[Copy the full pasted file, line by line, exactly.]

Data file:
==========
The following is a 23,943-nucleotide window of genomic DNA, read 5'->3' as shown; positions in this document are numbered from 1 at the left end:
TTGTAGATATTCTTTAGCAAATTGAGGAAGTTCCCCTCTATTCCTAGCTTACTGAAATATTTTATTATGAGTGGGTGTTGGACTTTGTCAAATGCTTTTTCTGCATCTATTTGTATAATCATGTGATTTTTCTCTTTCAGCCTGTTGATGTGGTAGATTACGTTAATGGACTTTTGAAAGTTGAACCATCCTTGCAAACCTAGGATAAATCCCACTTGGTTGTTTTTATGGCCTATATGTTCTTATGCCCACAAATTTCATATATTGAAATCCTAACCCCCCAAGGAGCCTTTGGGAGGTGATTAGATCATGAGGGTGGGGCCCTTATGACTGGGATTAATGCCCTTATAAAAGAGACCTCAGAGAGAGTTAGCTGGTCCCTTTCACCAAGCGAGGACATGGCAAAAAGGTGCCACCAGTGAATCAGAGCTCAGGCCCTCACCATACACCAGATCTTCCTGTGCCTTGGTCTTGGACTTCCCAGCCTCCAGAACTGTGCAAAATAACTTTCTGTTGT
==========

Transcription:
The following is a 23,943-nucleotide window of genomic DNA, read 5'->3' as shown; positions in this document are numbered from 1 at the left end:
TTGTAGATATTCTTTAGCAAATTGAGGAAGTTCCCCTCTATTCCTAGCTTACTGAAATATTTTATTATGAGTGGGTGTTGGACTTTGTCAAATGCTTTTTCTGCATCTATTTGTATAATCATGTGATTTTTCTCTTTCAGCCTGTTGATGTGGTAGATTACGTTAATGGACTTTTGAAAGTTGAACCATCCTTGCAAACCTAGGATAAATCCCACTTGGTTGTTTTTATGGCCTATATGTTCTTATGCCCACAAATTTCATATATTGAAATCCTAACCCCCCAAGGAGCCTTTGGGAGGTGATTAGATCATGAGGGTGGGGCCCTTATGACTGGGATTAATGCCCTTATAAAAGAGACCTCAGAGAGAGTTAGCTGGTCCCTTTCACCAAGCGAGGACATGGCAAAAAGGTGCCACCAGTGAATCAGAGCTCAGGCCCTCACCATACACCAGATCTTCCTGTGCCTTGGTCTTGGACTTCCCAGCCTCCAGAACTGTGCAAAATAACTTTCTGTTGT